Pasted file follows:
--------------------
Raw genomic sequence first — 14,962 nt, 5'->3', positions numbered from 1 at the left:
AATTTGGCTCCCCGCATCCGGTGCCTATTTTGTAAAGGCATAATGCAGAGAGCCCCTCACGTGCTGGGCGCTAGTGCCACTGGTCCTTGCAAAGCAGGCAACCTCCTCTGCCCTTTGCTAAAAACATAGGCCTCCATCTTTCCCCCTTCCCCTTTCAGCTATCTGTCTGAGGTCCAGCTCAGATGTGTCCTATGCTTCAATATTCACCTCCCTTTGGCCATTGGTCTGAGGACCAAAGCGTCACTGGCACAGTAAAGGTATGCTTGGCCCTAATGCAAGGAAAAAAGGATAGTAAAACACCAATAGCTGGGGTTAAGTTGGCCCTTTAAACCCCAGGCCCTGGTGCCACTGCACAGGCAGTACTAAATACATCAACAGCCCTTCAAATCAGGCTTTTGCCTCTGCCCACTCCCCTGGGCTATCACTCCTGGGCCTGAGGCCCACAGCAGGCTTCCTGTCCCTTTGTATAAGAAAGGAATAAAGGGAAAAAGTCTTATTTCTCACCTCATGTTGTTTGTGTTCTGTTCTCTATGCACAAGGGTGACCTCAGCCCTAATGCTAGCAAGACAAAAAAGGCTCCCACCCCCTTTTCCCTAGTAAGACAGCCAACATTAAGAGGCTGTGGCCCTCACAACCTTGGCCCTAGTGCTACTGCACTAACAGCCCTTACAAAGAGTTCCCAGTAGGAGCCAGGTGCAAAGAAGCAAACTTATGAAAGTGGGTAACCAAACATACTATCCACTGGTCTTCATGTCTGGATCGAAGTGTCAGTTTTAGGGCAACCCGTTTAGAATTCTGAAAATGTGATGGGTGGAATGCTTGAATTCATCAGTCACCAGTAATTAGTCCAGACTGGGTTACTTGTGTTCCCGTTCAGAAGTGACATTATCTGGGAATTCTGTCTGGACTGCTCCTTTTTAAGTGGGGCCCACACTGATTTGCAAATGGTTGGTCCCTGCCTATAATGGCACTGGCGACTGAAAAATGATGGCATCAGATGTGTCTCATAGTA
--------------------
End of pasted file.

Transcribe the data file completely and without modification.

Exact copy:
Raw genomic sequence first — 14,962 nt, 5'->3', positions numbered from 1 at the left:
AATTTGGCTCCCCGCATCCGGTGCCTATTTTGTAAAGGCATAATGCAGAGAGCCCCTCACGTGCTGGGCGCTAGTGCCACTGGTCCTTGCAAAGCAGGCAACCTCCTCTGCCCTTTGCTAAAAACATAGGCCTCCATCTTTCCCCCTTCCCCTTTCAGCTATCTGTCTGAGGTCCAGCTCAGATGTGTCCTATGCTTCAATATTCACCTCCCTTTGGCCATTGGTCTGAGGACCAAAGCGTCACTGGCACAGTAAAGGTATGCTTGGCCCTAATGCAAGGAAAAAAGGATAGTAAAACACCAATAGCTGGGGTTAAGTTGGCCCTTTAAACCCCAGGCCCTGGTGCCACTGCACAGGCAGTACTAAATACATCAACAGCCCTTCAAATCAGGCTTTTGCCTCTGCCCACTCCCCTGGGCTATCACTCCTGGGCCTGAGGCCCACAGCAGGCTTCCTGTCCCTTTGTATAAGAAAGGAATAAAGGGAAAAAGTCTTATTTCTCACCTCATGTTGTTTGTGTTCTGTTCTCTATGCACAAGGGTGACCTCAGCCCTAATGCTAGCAAGACAAAAAAGGCTCCCACCCCCTTTTCCCTAGTAAGACAGCCAACATTAAGAGGCTGTGGCCCTCACAACCTTGGCCCTAGTGCTACTGCACTAACAGCCCTTACAAAGAGTTCCCAGTAGGAGCCAGGTGCAAAGAAGCAAACTTATGAAAGTGGGTAACCAAACATACTATCCACTGGTCTTCATGTCTGGATCGAAGTGTCAGTTTTAGGGCAACCCGTTTAGAATTCTGAAAATGTGATGGGTGGAATGCTTGAATTCATCAGTCACCAGTAATTAGTCCAGACTGGGTTACTTGTGTTCCCGTTCAGAAGTGACATTATCTGGGAATTCTGTCTGGACTGCTCCTTTTTAAGTGGGGCCCACACTGATTTGCAAATGGTTGGTCCCTGCCTATAATGGCACTGGCGACTGAAAAATGATGGCATCAGATGTGTCTCATAGTA